If current trends continue, roughly 42 percent of the people in the U.S. will be obese by the year 2030, according to the Trust for America's Health. As obesity rates climb to unprecedented levels, an equally dramatic increase in new cases of obesity-related diseases like Type 2 diabetes, coronary heart disease, stroke, hypertension and arthritis is expected.
Now, researchers at the University of Georgia are testing new treatments they hope will one day stem the tide of obesity and the potentially life-threatening illnesses that accompany it.
In two recent studies published separately in Molecular Therapy and Pharmaceutical Research, scientists from UGA's College of Pharmacy department of pharmaceutical and biomedical sciences demonstrate the key to stopping obesity may lie in controlling inflammation.
"Obesity causes chronic inflammation throughout the body, and this inflammation is a major cause of obesity-related problems like fatty liver and insulin resistance," said Mingming Gao, a postdoctoral fellow and lead author of both studies. "The compounds we are testing in mice have strong anti-inflammatory properties, which, in our experiments, protected the mice from weight gain and other serious complications."
In the Pharmaceutical Research paper, Gao and his collaborators fed two groups of mice a high-fat diet, but one group was injected twice weekly with rutin, a plant pigment commonly found in fruits and vegetables. After several weeks, body fat levels in the untreated mice grew more than four-fold while the mice treated with rutin remained normal.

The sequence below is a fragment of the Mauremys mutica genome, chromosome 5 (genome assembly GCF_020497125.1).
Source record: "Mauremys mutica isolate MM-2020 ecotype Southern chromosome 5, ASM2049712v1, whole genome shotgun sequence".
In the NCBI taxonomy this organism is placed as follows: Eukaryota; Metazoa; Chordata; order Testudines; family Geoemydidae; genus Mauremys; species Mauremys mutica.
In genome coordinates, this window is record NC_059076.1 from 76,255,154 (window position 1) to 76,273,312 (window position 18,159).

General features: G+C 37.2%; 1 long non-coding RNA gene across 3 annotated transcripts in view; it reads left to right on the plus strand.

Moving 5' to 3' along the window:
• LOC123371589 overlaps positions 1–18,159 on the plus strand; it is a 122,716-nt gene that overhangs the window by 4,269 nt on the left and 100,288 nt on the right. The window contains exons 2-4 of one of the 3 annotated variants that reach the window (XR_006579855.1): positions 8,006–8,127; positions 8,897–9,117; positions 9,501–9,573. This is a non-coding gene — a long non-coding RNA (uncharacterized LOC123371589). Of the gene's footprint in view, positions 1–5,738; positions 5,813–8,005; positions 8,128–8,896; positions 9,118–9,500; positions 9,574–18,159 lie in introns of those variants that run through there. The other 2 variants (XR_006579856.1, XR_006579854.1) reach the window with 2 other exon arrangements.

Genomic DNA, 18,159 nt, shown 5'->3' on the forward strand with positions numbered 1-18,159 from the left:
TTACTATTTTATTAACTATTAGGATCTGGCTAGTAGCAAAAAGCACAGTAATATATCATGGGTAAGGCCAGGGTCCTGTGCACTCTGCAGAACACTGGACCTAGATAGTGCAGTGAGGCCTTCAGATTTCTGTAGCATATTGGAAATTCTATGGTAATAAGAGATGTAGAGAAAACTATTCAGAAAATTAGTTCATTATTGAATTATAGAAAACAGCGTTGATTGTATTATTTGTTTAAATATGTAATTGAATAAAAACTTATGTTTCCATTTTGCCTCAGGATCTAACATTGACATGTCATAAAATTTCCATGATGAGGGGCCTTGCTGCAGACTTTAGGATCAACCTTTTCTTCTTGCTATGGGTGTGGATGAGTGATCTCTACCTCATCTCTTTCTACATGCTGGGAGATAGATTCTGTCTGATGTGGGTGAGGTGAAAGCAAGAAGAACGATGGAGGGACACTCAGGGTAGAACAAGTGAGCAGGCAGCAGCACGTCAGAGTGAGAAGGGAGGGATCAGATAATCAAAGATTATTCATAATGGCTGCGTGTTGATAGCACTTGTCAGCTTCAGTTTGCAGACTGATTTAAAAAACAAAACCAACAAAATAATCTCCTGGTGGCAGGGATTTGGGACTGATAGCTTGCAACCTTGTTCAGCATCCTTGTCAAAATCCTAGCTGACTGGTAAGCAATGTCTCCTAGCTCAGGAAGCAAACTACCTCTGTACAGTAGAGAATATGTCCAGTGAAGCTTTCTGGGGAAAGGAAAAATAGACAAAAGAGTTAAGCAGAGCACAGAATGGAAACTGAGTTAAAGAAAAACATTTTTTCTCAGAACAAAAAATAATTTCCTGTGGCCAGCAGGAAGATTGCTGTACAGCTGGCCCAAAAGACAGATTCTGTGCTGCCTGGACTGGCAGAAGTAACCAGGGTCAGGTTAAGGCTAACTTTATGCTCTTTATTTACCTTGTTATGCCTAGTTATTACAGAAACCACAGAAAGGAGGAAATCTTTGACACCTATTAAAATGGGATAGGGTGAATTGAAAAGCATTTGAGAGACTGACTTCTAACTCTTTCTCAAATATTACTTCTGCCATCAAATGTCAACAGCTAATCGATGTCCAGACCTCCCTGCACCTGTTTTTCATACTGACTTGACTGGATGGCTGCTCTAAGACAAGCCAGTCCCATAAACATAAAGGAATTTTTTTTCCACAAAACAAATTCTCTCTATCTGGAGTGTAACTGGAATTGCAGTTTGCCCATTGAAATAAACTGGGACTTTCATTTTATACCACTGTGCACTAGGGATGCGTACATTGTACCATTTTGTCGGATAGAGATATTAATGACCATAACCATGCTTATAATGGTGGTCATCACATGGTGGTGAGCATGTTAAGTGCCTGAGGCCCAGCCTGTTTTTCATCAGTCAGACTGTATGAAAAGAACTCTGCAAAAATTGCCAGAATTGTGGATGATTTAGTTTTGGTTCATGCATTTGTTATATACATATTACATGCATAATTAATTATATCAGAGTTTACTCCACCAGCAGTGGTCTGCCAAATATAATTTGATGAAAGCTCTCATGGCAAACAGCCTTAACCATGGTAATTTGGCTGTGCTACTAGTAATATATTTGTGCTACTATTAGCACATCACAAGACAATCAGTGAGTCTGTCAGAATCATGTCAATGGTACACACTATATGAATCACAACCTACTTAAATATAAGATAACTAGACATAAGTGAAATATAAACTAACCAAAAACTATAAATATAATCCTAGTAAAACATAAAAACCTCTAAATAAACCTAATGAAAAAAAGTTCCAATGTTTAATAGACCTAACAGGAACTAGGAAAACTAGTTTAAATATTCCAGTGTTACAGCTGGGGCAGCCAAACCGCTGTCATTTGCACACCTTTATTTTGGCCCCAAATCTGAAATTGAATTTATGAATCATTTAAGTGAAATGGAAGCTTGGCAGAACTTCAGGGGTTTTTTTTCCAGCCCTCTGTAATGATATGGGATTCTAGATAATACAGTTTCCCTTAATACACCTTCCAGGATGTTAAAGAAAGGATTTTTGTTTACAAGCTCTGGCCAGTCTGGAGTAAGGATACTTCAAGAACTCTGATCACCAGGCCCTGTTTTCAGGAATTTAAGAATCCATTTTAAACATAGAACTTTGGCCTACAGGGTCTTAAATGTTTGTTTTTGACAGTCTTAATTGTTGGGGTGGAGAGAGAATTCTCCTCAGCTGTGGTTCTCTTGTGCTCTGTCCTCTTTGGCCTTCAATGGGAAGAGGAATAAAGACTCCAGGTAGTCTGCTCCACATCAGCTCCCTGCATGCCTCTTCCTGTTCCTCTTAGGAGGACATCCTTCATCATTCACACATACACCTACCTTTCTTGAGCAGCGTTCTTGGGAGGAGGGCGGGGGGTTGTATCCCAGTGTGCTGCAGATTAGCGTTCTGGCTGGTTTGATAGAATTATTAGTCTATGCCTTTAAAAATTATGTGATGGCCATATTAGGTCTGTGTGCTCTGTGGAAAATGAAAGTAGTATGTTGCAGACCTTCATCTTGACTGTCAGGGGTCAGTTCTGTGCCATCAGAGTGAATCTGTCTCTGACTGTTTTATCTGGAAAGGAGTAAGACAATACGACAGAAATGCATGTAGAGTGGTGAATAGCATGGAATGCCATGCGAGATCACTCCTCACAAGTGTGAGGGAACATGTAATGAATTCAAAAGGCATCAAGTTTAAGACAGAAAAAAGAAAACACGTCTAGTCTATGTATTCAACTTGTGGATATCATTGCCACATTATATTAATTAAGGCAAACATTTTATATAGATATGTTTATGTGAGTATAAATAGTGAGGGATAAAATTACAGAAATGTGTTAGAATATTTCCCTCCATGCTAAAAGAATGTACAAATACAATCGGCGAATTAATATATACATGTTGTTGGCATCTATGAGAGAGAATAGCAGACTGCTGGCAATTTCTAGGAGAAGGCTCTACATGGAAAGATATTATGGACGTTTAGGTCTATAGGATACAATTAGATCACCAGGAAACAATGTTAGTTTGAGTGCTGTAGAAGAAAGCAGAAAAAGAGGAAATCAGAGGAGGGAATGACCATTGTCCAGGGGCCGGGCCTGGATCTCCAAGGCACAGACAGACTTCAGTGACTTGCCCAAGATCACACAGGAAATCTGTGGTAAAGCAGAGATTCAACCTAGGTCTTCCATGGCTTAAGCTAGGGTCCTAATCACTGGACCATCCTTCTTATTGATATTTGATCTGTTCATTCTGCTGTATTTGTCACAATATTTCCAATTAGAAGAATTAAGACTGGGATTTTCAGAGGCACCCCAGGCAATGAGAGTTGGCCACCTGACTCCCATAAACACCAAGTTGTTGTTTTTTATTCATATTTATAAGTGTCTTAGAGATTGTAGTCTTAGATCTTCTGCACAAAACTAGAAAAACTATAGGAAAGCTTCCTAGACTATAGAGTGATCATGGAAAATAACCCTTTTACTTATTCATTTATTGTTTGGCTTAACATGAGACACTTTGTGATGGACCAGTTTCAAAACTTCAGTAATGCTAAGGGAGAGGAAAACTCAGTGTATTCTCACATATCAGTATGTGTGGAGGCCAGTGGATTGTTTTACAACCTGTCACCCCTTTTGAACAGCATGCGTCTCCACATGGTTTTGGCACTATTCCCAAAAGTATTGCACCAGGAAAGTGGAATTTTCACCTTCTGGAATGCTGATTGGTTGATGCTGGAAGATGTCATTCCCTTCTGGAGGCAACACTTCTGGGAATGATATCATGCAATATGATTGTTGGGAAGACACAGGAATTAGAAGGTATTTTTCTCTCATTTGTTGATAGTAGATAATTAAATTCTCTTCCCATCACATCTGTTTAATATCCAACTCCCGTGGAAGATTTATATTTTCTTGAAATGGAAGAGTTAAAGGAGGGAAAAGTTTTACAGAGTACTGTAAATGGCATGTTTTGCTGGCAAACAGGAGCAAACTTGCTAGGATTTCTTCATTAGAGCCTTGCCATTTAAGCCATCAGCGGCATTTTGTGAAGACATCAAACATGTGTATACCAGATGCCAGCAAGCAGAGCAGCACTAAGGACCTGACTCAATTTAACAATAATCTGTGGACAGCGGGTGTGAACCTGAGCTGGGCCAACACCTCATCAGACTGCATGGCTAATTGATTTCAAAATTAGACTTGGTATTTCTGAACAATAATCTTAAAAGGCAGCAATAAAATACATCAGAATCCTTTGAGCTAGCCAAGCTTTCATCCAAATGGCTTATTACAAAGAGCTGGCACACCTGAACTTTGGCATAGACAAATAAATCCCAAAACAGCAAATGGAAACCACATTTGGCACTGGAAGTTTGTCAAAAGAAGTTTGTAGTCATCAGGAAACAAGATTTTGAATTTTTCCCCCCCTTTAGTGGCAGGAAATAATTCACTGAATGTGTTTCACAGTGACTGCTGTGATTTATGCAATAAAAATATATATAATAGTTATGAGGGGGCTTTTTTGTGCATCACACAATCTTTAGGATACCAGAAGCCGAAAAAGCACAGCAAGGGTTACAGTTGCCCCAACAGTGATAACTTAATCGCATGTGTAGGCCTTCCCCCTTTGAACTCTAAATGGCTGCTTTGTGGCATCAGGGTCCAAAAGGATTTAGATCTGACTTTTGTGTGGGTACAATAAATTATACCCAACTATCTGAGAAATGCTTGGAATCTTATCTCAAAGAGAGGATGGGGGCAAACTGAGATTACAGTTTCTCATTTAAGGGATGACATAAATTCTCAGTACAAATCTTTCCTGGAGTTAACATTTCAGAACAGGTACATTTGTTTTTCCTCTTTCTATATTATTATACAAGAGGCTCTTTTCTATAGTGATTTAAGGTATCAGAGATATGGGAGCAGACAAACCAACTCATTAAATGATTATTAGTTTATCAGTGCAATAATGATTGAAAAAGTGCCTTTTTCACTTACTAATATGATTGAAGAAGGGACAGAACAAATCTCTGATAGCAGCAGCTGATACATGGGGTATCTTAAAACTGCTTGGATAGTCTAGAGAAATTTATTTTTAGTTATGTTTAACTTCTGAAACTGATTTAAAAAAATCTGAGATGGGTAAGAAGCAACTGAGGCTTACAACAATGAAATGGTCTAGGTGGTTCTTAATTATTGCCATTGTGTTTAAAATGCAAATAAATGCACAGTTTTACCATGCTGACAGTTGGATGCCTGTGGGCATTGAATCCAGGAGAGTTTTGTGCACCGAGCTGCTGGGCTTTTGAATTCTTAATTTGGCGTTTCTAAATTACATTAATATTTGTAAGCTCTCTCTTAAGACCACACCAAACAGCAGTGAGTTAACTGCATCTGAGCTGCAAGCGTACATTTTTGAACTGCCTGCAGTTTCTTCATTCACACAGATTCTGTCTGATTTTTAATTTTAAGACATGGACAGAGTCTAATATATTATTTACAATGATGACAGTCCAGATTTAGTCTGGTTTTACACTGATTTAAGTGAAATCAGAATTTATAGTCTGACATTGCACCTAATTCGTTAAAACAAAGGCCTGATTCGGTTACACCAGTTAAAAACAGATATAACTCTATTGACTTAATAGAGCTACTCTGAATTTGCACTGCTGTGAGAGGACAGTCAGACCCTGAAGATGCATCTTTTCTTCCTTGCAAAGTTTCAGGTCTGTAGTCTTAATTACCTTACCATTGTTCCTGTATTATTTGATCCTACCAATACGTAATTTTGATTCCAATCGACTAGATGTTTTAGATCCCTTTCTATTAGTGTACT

The mice treated with rutin were also protected from fatty liver disease, a condition in which large pockets of triglyceride fat accumulate in liver cells, sometimes leading to cirrhosis, cancer or liver failure.
"Rutin is a common ingredient in many alternative treatments, particularly those used in traditional Chinese medicine, so we thought it was worth investigating," said Gao, who is also a member of UGA's Obesity Initiative. "What we found is that rutin effectively blocked many of the cellular processes that cause inflammation, weight gain and disease."
The group saw similar results with another treatment described in Molecular Therapy. Mice were again fed a high-fat diet, but one group was treated with an injection of interleukin 10, or IL10, a molecule naturally produced by the body to control inflammation and regulate parts of the immune system.
While untreated mice on a high-fat diet gained weight quickly and began to show the early symptoms of diabetes, those treated with IL10 maintained healthy fat levels and showed no signs of insulin resistance. The researchers suggest this is because IL 10 reduced the activity of macrophages-an important component of the immune system that, when over-activated by excessive weight gain, can cause significant inflammation.
Gao is quick to point out that these are preliminary results, and much work must be done before these approaches might find use in a clinical setting, but is confident this research can produce useful treatments for obesity.
"Eating a balanced diet and getting sufficient exercise is clearly one of the most important steps in combating obesity," he said. "But we know this is a battle we must fight on multiple fronts, so we are looking to a future where those suffering from serious metabolic disorders can find some help in a clinical setting."
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